Plots showing model estimates and raw data for the observed significant (p < 0.01) effects of species (panel A, left), sex (panel A, right), and activity (panel B) for the model at the level of feeder visits (Table 1). In plot A, black point and error bars represent model estimates and 95% confidence intervals, while colored points represent the percentage of leads for each day (N = 16) in the test period. In plot B, the boxplots and points represent the observed data, while the fitted line and shading show model estimates and 95% confidence intervals

We additionally ran the same model (from Table 1) for each species separately and with the interaction of sex and age included (Supplementary Material Table S12-S15). For great tits, there is an effect of sex and activity (Table S12), while for blue tits, activity is the only significant predictor (Table S15). For both species, the effect of the interaction between age and sex is small and not significant (Table S13, S15).

Null models

In the most restrictive null model (Fig. 5A), the observed effects of species (pnull = 0.0001) and age (pnull = 0.0406) are significantly different than what would be expected if birds were arriving in a random order but still on the same day, at the same feeder, and the same number of times as observed. However, the effects of sex (pnull = 0.9648) and activity (pnull = 0.1522) are not, suggesting that these effects in the model are driven by spatial and temporal dynamics. This is also the case when the day restriction is lifted (Fig. 5B); the observed effects of species (pnull = 0.0001) and age (pnull = 0.0448) are significantly different than what would be expected if birds were arriving in a random order but at the same feeder and the same number of times as observed. When the site restriction is lifted instead (date and activity only; Fig. 5C), the observed effect of age (pnull = 0.0554) is on the margin, while species (pnull = 0.0008) remains significantly different than expected, and sex (pnull = 0.6982) and activity (pnull = 0.0904) do not.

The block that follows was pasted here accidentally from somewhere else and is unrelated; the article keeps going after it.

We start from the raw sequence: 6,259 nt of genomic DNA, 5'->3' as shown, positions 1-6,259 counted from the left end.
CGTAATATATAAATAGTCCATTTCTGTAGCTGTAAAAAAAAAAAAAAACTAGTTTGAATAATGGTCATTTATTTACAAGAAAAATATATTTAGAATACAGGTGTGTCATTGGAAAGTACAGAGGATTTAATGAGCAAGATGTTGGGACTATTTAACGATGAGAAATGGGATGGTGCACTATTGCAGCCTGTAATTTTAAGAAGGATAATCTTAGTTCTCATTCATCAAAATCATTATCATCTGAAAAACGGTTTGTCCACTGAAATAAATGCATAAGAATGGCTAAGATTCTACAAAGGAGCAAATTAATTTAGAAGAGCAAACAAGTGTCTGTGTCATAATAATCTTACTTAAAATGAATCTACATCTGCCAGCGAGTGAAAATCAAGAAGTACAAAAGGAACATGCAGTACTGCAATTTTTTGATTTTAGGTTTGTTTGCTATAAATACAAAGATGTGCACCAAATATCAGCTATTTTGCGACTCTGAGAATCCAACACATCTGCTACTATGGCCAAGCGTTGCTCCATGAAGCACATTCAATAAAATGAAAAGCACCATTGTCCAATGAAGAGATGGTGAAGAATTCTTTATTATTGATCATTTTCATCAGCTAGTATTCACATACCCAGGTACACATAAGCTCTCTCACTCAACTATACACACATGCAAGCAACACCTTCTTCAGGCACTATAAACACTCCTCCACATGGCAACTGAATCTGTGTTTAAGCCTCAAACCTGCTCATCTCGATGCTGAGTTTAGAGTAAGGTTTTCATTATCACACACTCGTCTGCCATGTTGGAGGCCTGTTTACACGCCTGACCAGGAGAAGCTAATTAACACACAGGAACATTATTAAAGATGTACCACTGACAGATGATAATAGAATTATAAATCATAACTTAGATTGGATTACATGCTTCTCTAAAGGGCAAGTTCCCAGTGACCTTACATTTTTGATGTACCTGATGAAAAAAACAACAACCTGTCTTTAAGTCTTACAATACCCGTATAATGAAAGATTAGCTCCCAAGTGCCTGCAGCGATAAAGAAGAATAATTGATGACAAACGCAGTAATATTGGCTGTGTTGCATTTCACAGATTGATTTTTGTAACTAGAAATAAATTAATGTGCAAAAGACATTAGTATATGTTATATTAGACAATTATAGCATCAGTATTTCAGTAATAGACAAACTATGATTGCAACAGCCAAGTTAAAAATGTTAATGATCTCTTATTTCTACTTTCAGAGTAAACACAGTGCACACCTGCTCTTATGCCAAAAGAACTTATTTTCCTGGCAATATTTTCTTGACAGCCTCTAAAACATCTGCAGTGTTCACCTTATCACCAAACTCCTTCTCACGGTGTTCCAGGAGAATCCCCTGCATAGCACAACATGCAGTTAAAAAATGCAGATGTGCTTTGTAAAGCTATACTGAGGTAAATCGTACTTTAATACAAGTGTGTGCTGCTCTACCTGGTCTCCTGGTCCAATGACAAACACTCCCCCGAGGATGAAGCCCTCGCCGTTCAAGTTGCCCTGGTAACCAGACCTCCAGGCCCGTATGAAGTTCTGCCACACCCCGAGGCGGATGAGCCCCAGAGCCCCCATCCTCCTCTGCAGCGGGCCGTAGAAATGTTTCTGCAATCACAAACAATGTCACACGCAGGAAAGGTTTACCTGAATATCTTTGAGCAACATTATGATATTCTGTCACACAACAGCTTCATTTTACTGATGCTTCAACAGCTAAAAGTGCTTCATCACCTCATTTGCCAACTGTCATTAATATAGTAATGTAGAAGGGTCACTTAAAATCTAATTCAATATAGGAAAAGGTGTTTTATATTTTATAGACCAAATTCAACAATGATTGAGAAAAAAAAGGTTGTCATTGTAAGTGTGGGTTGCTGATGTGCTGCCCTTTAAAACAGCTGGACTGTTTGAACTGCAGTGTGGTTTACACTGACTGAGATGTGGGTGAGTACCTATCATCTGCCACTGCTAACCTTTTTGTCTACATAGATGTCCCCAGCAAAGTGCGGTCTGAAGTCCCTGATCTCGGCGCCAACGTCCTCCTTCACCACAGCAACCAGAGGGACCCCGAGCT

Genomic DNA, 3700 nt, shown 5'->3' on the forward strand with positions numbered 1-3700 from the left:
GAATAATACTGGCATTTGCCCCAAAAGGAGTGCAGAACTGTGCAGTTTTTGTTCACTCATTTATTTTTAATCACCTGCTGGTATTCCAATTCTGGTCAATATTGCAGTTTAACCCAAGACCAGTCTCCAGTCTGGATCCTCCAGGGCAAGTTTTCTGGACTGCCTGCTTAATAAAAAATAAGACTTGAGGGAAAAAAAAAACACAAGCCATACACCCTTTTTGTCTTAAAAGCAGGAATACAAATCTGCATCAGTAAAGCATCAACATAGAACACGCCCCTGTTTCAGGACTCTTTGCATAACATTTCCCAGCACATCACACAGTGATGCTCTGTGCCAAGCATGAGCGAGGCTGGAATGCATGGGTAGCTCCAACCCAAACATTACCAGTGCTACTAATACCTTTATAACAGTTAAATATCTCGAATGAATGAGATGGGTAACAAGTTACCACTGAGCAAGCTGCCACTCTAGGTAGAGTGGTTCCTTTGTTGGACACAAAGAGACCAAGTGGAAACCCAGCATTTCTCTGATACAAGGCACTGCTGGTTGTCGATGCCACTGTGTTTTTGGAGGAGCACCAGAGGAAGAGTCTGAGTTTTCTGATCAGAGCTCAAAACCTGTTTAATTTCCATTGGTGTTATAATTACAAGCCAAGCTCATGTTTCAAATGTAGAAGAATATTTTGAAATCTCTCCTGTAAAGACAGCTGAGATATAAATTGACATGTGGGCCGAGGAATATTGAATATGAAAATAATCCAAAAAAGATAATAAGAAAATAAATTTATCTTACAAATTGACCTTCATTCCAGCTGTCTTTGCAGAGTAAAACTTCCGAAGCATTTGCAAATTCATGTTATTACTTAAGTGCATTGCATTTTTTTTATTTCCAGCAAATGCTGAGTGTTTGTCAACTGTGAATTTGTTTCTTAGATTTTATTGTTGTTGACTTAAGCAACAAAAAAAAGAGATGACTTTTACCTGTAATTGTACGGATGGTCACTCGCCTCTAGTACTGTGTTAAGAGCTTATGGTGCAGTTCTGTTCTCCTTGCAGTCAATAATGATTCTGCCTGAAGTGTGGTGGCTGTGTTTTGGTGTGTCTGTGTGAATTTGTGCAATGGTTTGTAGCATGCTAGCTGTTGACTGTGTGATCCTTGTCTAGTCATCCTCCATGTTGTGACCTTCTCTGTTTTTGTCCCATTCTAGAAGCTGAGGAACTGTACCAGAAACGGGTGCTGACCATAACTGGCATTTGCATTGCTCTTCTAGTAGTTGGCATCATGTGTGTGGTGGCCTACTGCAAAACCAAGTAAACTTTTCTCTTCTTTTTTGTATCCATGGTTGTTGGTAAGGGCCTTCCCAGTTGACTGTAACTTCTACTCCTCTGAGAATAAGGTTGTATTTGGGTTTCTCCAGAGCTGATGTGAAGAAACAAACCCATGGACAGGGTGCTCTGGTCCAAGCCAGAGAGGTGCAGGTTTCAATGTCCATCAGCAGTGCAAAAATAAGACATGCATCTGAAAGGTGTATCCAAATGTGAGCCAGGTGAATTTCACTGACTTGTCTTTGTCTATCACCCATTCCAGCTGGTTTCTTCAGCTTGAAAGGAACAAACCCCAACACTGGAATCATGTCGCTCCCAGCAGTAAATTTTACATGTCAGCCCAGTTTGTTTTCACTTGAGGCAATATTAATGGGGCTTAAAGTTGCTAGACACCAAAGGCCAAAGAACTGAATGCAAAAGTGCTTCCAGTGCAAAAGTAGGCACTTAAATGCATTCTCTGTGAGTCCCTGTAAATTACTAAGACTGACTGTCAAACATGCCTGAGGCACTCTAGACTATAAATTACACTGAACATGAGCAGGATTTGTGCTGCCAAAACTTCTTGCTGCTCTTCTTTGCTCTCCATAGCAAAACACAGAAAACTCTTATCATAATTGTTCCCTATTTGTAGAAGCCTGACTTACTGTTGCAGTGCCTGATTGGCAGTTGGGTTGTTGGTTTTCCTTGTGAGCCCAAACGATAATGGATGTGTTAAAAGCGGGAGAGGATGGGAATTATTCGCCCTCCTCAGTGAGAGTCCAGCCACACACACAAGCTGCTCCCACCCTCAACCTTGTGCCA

Fig. 5
figure 5

Violin plots displaying the results of the null models with all five restriction types. Each panel denotes a restriction type, while the fixed effects (of species, age, sex, and activity) are along the x-axis. Solid red lines indicate the observed z-value for each effect, and the stars at the top of the y-axis denote significance levels, i.e., whether the observed z-value is significantly different from those derived from the null models (*** =  < 0.001, * =  < 0.05, =  < 0.1)

In the activity restriction null model (Fig. 5D), only the effect of species (pnull = 0.0006) is significantly different than what we would expect if birds arrived in a random order, but the same number of times as observed. Again, age is on the margin (pnull = 0.0512) and sex (pnull = 0.7138) and activity (pnull = 0.0994) are not different than expected. When there are no restrictions (Fig. 5E), allowing the birds to arrive in a completely random order, all of the observed effects are significantly different than what we would observe by chance, suggesting that the observed effects of age and sex are dependent on activity levels, while the effect of species is not dependent on any of these restrictive factors. Running the same set of permutations with the great tit only model (Table S12) reveals that the effects of sex and activity are significantly different than what we would observe by chance (no restriction) but not with any of the other restriction types, suggesting that the observed effect of sex within great tits is dependent on where and when birds feed and their activity levels (details in Fig. S1).